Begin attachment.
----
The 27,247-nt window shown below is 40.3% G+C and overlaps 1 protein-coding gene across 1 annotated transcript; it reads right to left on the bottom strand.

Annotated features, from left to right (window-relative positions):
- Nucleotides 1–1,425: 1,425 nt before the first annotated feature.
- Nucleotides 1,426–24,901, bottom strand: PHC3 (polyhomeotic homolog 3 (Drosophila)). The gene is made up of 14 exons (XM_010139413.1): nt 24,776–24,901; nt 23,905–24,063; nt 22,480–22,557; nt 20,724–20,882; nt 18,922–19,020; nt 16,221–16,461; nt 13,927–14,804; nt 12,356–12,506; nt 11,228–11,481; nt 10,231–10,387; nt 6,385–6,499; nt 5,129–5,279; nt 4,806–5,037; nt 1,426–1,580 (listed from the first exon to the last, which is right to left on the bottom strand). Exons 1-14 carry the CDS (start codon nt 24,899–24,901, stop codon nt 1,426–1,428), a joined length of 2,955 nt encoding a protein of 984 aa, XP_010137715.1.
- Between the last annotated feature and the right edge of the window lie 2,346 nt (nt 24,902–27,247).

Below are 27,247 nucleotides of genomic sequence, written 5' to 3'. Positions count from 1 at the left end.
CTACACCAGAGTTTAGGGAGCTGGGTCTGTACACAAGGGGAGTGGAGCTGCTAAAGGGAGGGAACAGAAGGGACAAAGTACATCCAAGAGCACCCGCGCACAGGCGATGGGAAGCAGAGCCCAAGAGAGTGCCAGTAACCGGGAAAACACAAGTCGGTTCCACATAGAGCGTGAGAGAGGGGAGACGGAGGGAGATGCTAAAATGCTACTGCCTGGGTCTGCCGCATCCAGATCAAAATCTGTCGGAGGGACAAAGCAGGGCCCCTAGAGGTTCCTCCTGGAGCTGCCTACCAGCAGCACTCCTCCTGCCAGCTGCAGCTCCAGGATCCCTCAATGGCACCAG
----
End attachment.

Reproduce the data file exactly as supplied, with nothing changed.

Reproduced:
The 27,247-nt window shown below is 40.3% G+C and overlaps 1 protein-coding gene across 1 annotated transcript; it reads right to left on the bottom strand.

Annotated features, from left to right (window-relative positions):
- Nucleotides 1–1,425: 1,425 nt before the first annotated feature.
- Nucleotides 1,426–24,901, bottom strand: PHC3 (polyhomeotic homolog 3 (Drosophila)). The gene is made up of 14 exons (XM_010139413.1): nt 24,776–24,901; nt 23,905–24,063; nt 22,480–22,557; nt 20,724–20,882; nt 18,922–19,020; nt 16,221–16,461; nt 13,927–14,804; nt 12,356–12,506; nt 11,228–11,481; nt 10,231–10,387; nt 6,385–6,499; nt 5,129–5,279; nt 4,806–5,037; nt 1,426–1,580 (listed from the first exon to the last, which is right to left on the bottom strand). Exons 1-14 carry the CDS (start codon nt 24,899–24,901, stop codon nt 1,426–1,428), a joined length of 2,955 nt encoding a protein of 984 aa, XP_010137715.1.
- Between the last annotated feature and the right edge of the window lie 2,346 nt (nt 24,902–27,247).

Below are 27,247 nucleotides of genomic sequence, written 5' to 3'. Positions count from 1 at the left end.
CTACACCAGAGTTTAGGGAGCTGGGTCTGTACACAAGGGGAGTGGAGCTGCTAAAGGGAGGGAACAGAAGGGACAAAGTACATCCAAGAGCACCCGCGCACAGGCGATGGGAAGCAGAGCCCAAGAGAGTGCCAGTAACCGGGAAAACACAAGTCGGTTCCACATAGAGCGTGAGAGAGGGGAGACGGAGGGAGATGCTAAAATGCTACTGCCTGGGTCTGCCGCATCCAGATCAAAATCTGTCGGAGGGACAAAGCAGGGCCCCTAGAGGTTCCTCCTGGAGCTGCCTACCAGCAGCACTCCTCCTGCCAGCTGCAGCTCCAGGATCCCTCAATGGCACCAG